A few years later, Clive McCay of Cornell University found that putting rats on a diet that was nutritious but so low in calories that it could barely sustain life dramatically extended their survival. In one typical study, rats that ordinarily live for only 600 days survived to an average age of 1,100 days and some reached 1,800 days. Hundreds of scientists have confirmed this phenomenon in many different species. Mice, hamsters, and gerbils all live longer when calorie-restricted. Experiments with dogs and rhesus monkeys — much closer relatives of the human species — are not yet complete, but preliminary data suggest that calorie restriction will extend their lives as well.
These extreme diets confer other benefits as well. Mice and rats are prone to all the diseases that afflict aging men and women. However, when scientists cut their calorie intake by 30 to 50 percent, animals rarely become ill. Several years ago, scientists at Philadelphia's Institute for Cancer Research studied a kind of rat that always suffers from diseases of the heart, kidney, lung, and prostate, as well as several forms of cancer. When placed on a strict diet, only one animal in ten developed cancer. Just 2 percent suffered heart problems. None had kidney disease. Again, scientists have seen much the same reduction in disease in many different species.
In more than seventy years of careful work, no one has ever been able to explain how calorie restriction works its miracles. The trouble is that aging changes almost every aspect of the body's workings. Hormone levels, blood proteins, energy production, genetic activity — all these factors and many more vary with time, and there is no way to tell which might cause us to grow biologically "old" and which is merely an effect of aging. Scientists have proposed nearly fifty distinct theories to account for these observations. Experiments based on many of them have delayed the symptoms of aging, improved health, and extended the lives of laboratory animals.
Johann Björksten, a private researcher from Wisconsin, theorized that animals grew old because their proteins became damaged. He found that mice remained youthful when treated with enzymes that repaired the altered proteins.
Denham Harman, a biochemist at the University of Nebraska, suspected that aging stemmed from the effects of destructive chemicals known as free radicals. Drugs that combat free radicals also proved to slow aging.
Hematologist W. Donner Denkla, at the National Institutes of Health, believed that an unknown "death hormone" caused aging by shutting down energy production in the cell. To test this idea, he took aged rats and carefully removed their pituitary gland, the presumed source of the fatal hormone. Those animals too grew younger, lived longer, and rarely showed any sign of disease. "We never were able to identify the cause of death," Dr. Denkla once told us. "They appeared to be in perfect health right up to the end."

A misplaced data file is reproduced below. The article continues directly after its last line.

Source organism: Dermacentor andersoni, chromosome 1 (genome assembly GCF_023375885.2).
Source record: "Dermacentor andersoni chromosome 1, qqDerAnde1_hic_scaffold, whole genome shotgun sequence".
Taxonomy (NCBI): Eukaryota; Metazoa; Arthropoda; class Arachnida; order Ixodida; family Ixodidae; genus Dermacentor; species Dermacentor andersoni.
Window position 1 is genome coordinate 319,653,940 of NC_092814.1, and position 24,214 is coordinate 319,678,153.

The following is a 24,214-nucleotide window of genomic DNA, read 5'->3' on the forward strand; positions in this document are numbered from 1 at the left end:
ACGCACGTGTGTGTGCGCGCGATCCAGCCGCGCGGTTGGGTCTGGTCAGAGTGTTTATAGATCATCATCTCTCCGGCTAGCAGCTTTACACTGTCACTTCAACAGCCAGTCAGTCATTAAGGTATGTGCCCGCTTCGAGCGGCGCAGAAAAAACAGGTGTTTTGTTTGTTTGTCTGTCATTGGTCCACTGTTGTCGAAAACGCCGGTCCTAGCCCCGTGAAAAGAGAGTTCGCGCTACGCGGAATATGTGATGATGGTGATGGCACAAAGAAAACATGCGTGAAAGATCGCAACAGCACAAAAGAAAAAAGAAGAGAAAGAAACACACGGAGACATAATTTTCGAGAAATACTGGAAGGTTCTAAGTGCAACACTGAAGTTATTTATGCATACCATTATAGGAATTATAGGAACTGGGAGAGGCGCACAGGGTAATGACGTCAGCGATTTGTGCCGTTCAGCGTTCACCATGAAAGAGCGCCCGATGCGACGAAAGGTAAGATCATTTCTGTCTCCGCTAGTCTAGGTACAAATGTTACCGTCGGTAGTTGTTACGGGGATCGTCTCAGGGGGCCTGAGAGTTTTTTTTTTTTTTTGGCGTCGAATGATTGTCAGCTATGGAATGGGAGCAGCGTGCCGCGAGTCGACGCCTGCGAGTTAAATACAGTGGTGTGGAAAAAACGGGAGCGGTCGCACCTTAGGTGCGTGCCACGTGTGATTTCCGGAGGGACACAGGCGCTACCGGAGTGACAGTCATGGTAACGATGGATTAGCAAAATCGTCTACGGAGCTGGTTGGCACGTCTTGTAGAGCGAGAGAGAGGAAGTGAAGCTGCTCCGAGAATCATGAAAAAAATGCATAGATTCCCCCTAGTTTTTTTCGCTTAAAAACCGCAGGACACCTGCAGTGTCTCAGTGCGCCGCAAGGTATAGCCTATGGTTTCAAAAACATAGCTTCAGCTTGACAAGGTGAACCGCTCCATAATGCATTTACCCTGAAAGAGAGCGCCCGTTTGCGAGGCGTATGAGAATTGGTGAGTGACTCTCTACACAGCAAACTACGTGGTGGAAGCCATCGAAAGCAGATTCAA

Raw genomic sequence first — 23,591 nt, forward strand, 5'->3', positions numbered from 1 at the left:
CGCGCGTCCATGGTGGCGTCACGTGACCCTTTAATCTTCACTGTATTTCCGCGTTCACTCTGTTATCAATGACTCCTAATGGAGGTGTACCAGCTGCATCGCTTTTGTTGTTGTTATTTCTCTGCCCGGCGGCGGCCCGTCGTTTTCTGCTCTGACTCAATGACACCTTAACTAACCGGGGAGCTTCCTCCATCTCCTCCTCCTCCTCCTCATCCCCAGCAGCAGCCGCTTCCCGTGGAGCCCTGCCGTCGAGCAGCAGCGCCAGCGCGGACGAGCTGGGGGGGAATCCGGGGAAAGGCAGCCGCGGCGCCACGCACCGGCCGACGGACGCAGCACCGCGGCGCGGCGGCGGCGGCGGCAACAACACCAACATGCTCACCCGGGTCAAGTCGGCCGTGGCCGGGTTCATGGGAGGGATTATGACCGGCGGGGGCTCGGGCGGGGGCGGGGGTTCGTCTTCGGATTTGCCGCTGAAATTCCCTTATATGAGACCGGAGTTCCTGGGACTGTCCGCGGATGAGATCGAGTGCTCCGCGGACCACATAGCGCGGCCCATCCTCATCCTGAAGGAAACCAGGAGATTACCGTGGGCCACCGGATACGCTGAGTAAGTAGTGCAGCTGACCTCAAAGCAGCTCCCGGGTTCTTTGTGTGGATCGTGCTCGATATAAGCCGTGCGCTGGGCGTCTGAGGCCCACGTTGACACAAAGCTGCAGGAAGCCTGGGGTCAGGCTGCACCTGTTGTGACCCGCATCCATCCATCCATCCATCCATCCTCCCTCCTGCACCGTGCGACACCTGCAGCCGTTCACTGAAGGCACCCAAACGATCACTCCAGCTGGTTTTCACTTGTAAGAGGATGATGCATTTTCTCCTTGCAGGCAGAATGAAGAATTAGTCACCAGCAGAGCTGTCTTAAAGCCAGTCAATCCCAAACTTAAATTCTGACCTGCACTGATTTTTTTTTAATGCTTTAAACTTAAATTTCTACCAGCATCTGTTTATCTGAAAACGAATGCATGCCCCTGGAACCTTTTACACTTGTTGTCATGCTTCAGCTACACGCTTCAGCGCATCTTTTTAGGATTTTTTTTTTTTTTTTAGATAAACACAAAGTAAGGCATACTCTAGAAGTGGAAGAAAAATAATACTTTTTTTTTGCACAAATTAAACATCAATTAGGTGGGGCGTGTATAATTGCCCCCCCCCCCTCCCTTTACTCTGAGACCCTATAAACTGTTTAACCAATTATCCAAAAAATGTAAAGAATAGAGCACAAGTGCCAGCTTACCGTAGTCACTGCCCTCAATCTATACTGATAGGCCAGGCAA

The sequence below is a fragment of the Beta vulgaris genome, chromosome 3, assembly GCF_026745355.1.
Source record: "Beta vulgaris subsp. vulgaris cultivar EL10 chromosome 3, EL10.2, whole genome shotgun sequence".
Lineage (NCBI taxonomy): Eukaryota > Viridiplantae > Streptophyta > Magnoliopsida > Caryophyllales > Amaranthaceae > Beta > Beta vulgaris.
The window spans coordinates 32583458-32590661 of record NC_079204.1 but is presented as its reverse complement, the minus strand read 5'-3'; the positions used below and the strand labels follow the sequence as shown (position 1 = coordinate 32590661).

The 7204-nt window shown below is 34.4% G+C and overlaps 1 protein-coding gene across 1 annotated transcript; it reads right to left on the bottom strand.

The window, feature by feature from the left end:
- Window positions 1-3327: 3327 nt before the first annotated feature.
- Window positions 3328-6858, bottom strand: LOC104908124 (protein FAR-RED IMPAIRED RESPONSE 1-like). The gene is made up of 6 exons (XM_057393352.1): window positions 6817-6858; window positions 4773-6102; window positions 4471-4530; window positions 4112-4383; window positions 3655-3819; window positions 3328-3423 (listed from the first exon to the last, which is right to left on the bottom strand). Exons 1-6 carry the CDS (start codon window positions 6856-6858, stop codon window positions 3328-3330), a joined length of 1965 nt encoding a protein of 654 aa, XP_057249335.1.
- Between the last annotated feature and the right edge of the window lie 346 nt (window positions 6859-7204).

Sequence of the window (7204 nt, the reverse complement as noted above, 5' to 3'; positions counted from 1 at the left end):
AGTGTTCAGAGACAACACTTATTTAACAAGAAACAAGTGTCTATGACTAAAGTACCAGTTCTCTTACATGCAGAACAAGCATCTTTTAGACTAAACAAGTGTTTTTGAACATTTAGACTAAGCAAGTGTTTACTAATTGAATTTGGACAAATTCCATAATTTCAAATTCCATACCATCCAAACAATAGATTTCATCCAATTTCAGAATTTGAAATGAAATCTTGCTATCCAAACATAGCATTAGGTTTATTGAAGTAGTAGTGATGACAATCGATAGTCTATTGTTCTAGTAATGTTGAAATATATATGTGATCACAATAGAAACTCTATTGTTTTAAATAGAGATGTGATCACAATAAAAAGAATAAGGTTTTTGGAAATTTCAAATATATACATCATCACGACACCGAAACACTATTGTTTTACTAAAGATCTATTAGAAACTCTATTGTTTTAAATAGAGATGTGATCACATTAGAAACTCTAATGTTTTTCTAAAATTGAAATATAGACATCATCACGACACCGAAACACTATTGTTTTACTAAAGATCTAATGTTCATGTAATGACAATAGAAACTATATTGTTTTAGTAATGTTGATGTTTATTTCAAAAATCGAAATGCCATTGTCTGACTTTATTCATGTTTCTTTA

Other scientists have delayed aging in animals by reducing body temperature, by giving drugs to stabilize the cell membranes, by blocking the accumulation of waste products in the nerve cells, and by several other treatments. Each of these therapies was designed to test one theory of aging. None had any obvious connection with competing theories. Yet, in varying degrees, they all worked.
Although these results have puzzled biologists for decades, the explanation turns out to be simple. Almost all of these theories hold an element of truth, but each accounts for only a small part of the problem. Many of the changes wrought by time weaken the body and thereby promote further decay. Thus, preventing any of them slows the cumulative erosion that we know as growing old. However, all the early theories of aging — Björksten's protein damage, Harman's free radicals, and the rest — dealt with secondary factors. Hidden behind them, there lies a more fundamental source of aging.
This root cause has now been identified.
A CRUCIAL BREAKTHROUGH
By the mid-1980s, Dr. Walter Pierpaoli had already built a productive research career. Trained in both immunology and endocrinology, he had studied the immune system for nearly two decades. Along the way he had founded his own research center, the Institute for Integrative Biomedical Research, in Ebmatingen, Switzerland. For five years or so, he had grown increasingly interested in the role of an obscure hormone called melatonin.